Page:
Chapter 81

### I. DEFINITION

The pulmonary air leak syndromes (pneumomediastinum, pneumothorax, pulmonary interstitial emphysema [PIE], pneumatocele, pneumopericardium, pneumoperitoneum, and pneumoretroperitoneum) comprise a spectrum of diseases with the same underlying pathophysiology. Overdistention of alveolar sacs or terminal airways leads to disruption of airway integrity, resulting in dissection of air into extra-alveolar spaces. Very rarely air can enter pulmonary vasculature (pulmonary veins) and cause air embolus. Air can also leak into the subcutaneous layers of the skin, especially skin of the chest, neck, and face, causing subcutaneous emphysema.

### II. INCIDENCE

The exact incidence of the air leak syndromes is difficult to determine. Pneumothorax is the most common of the air leak syndromes, reported to occur spontaneously in 1–2% of all neonates. The incidence increases in preterm infants to about 6%. The incidence also increases to 9–10% in infants with underlying lung disease (such as respiratory distress syndrome [RDS], meconium aspiration, pneumonia, and pulmonary hypoplasia) who are on ventilatory support, and in infants who had vigorous resuscitation at birth.

### III. PATHOPHYSIOLOGY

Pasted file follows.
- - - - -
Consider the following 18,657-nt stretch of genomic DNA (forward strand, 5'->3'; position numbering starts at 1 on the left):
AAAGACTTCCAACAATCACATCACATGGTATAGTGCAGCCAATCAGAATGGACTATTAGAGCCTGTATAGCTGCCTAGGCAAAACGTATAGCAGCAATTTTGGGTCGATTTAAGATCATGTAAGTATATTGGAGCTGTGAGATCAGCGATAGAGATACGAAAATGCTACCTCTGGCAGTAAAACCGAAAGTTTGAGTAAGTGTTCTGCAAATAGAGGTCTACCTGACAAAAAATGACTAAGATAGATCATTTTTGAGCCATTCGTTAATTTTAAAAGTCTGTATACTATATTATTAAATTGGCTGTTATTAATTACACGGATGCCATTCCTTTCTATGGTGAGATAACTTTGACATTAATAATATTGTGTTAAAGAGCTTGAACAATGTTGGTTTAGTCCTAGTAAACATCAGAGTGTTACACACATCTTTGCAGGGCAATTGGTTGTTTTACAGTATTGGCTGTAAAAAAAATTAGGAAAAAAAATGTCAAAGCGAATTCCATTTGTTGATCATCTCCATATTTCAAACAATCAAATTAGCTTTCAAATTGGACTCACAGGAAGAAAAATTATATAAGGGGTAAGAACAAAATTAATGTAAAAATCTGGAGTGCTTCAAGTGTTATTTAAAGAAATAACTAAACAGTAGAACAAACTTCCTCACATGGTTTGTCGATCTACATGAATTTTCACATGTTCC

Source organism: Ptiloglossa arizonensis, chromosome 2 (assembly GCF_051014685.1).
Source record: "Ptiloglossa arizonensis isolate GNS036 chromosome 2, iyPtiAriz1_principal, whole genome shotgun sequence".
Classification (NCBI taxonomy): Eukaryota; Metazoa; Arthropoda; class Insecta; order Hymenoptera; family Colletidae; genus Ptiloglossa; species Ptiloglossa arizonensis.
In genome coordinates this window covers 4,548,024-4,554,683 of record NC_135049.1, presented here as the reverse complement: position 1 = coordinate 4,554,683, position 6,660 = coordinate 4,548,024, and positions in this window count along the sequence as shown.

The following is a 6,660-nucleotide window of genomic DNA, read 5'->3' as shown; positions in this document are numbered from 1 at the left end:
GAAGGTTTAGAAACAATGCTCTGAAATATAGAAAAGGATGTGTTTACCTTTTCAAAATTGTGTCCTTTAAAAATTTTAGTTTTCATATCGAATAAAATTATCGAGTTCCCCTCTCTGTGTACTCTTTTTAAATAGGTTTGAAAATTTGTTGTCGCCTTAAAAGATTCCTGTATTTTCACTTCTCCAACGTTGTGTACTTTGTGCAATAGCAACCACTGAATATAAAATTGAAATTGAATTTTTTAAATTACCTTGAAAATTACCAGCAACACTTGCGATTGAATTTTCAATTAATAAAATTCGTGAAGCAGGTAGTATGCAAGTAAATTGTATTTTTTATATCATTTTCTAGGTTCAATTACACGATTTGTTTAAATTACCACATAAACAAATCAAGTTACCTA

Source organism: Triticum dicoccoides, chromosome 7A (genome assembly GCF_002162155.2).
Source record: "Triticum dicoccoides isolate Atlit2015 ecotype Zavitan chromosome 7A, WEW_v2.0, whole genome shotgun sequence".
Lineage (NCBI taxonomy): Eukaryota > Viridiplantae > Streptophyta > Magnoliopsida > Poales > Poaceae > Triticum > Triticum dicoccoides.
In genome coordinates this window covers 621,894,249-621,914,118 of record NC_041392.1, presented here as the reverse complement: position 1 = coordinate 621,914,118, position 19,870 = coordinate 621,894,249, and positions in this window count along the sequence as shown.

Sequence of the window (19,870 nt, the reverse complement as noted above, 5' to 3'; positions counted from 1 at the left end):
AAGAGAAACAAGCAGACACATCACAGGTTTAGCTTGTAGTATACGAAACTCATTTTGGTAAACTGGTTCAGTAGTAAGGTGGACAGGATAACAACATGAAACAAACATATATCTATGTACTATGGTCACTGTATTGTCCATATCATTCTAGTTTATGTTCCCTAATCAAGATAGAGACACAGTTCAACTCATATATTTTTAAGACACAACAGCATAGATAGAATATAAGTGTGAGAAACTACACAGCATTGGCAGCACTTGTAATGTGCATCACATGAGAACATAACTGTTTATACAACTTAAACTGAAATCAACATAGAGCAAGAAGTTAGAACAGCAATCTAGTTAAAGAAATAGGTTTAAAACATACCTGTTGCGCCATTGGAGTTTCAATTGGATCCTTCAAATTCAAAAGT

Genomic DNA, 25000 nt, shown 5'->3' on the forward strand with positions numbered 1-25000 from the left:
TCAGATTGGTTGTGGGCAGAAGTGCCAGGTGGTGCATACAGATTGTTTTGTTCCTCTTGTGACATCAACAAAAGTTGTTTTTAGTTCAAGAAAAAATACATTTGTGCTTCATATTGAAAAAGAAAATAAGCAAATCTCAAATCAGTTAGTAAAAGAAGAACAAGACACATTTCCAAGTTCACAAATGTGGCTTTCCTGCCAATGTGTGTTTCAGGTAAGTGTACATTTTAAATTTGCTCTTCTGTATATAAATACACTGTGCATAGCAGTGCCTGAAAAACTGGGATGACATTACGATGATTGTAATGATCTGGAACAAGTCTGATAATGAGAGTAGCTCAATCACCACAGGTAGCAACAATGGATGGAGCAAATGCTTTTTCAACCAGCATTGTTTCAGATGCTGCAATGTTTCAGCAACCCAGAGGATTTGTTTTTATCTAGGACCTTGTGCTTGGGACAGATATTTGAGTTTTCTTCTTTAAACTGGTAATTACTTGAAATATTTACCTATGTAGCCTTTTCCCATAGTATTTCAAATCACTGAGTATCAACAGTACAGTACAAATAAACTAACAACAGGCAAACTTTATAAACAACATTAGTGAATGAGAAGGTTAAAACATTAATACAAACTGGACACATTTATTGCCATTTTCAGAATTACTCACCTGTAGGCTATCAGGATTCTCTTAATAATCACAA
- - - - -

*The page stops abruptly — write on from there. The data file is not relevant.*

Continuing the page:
Overdistention of terminal air spaces or airways can result from uneven alveolar ventilation, air trapping, or injudicious use of alveolar-distending pressure in infants on ventilatory support. As lung volume exceeds physiologic limits, mechanical stresses occur in all planes of the alveolar or respiratory bronchial wall, with eventual tissue rupture. Air can track through the perivascular adventitia, causing PIE, or dissect along vascular sheaths toward the hilum, causing a pneumomediastinum. Rupture of the mediastinal pleura and into the thoracic cavity results in a pneumothorax. Pneumoretroperitoneum and pneumoperitoneum may occur when mediastinal air tracks downward to the extraperitoneal fascial planes of the abdominal wall, mesentery, and retroperitoneum and eventually ruptures into the peritoneal cavity.

1. Barotrauma. The common denominator of the air leak syndromes is barotrauma. Barotrauma results whenever positive pressure is applied to the lung. It cannot be avoided in the ill newborn infant needing ventilatory support, but its effects should be minimized. Peak inspiratory pressure (PIP), positive end-expiratory pressure (PEEP), inspiratory time (IT), respiratory rate, and the inspiratory waveform play important roles in the development of barotrauma. Contributing factors include high PIP, large tidal volume, and long IT. It is difficult to determine which of these parameters is the most damaging and which plays the largest role in the development of the air leaks.

2. Other causes of lung overdistention. Barotrauma is not the only cause of lung overdistention. Atelectatic alveoli in RDS may cause uneven ventilation and subject the more distensible areas of the lung to receive high pressures, placing them at risk for rupture. Small mucous plugs in the airway in meconium aspiration may cause gas trapping secondary to a ball-valve effect. Other events, such as inappropriate intubation of the right main stem bronchus, failure to wean after surfactant replacement therapy, and vigorous resuscitation or the development of high opening pressures with the onset of air breathing, ...

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